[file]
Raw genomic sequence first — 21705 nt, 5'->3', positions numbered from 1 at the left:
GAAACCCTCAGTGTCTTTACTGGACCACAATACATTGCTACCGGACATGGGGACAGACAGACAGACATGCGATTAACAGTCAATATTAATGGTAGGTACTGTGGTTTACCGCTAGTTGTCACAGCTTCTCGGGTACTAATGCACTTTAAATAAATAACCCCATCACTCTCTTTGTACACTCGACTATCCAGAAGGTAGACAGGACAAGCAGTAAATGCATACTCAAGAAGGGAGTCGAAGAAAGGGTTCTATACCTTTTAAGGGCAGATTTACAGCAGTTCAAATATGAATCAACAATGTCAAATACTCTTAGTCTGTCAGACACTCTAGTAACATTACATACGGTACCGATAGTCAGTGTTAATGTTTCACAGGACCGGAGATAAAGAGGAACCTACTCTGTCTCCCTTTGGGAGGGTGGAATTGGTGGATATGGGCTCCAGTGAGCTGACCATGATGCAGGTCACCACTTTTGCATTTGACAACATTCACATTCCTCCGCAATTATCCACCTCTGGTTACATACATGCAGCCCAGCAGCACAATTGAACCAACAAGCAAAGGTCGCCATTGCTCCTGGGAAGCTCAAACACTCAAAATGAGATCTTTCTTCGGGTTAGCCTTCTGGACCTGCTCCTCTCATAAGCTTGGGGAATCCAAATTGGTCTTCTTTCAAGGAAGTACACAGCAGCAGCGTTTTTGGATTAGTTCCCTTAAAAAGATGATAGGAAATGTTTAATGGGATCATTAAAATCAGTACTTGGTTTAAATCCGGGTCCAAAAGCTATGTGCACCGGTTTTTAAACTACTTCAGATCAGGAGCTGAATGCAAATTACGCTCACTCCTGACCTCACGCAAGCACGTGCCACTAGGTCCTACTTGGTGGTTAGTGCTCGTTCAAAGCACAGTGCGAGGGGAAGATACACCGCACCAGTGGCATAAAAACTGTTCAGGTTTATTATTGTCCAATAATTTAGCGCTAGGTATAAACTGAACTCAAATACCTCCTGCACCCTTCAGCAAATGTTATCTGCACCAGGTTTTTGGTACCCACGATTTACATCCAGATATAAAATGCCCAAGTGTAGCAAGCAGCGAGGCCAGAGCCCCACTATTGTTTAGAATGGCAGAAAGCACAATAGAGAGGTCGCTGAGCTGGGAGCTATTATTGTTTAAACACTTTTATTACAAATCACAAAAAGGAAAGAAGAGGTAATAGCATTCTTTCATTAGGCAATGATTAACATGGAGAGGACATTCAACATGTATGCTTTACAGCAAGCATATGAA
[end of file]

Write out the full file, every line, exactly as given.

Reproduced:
Raw genomic sequence first — 21705 nt, 5'->3', positions numbered from 1 at the left:
GAAACCCTCAGTGTCTTTACTGGACCACAATACATTGCTACCGGACATGGGGACAGACAGACAGACATGCGATTAACAGTCAATATTAATGGTAGGTACTGTGGTTTACCGCTAGTTGTCACAGCTTCTCGGGTACTAATGCACTTTAAATAAATAACCCCATCACTCTCTTTGTACACTCGACTATCCAGAAGGTAGACAGGACAAGCAGTAAATGCATACTCAAGAAGGGAGTCGAAGAAAGGGTTCTATACCTTTTAAGGGCAGATTTACAGCAGTTCAAATATGAATCAACAATGTCAAATACTCTTAGTCTGTCAGACACTCTAGTAACATTACATACGGTACCGATAGTCAGTGTTAATGTTTCACAGGACCGGAGATAAAGAGGAACCTACTCTGTCTCCCTTTGGGAGGGTGGAATTGGTGGATATGGGCTCCAGTGAGCTGACCATGATGCAGGTCACCACTTTTGCATTTGACAACATTCACATTCCTCCGCAATTATCCACCTCTGGTTACATACATGCAGCCCAGCAGCACAATTGAACCAACAAGCAAAGGTCGCCATTGCTCCTGGGAAGCTCAAACACTCAAAATGAGATCTTTCTTCGGGTTAGCCTTCTGGACCTGCTCCTCTCATAAGCTTGGGGAATCCAAATTGGTCTTCTTTCAAGGAAGTACACAGCAGCAGCGTTTTTGGATTAGTTCCCTTAAAAAGATGATAGGAAATGTTTAATGGGATCATTAAAATCAGTACTTGGTTTAAATCCGGGTCCAAAAGCTATGTGCACCGGTTTTTAAACTACTTCAGATCAGGAGCTGAATGCAAATTACGCTCACTCCTGACCTCACGCAAGCACGTGCCACTAGGTCCTACTTGGTGGTTAGTGCTCGTTCAAAGCACAGTGCGAGGGGAAGATACACCGCACCAGTGGCATAAAAACTGTTCAGGTTTATTATTGTCCAATAATTTAGCGCTAGGTATAAACTGAACTCAAATACCTCCTGCACCCTTCAGCAAATGTTATCTGCACCAGGTTTTTGGTACCCACGATTTACATCCAGATATAAAATGCCCAAGTGTAGCAAGCAGCGAGGCCAGAGCCCCACTATTGTTTAGAATGGCAGAAAGCACAATAGAGAGGTCGCTGAGCTGGGAGCTATTATTGTTTAAACACTTTTATTACAAATCACAAAAAGGAAAGAAGAGGTAATAGCATTCTTTCATTAGGCAATGATTAACATGGAGAGGACATTCAACATGTATGCTTTACAGCAAGCATATGAA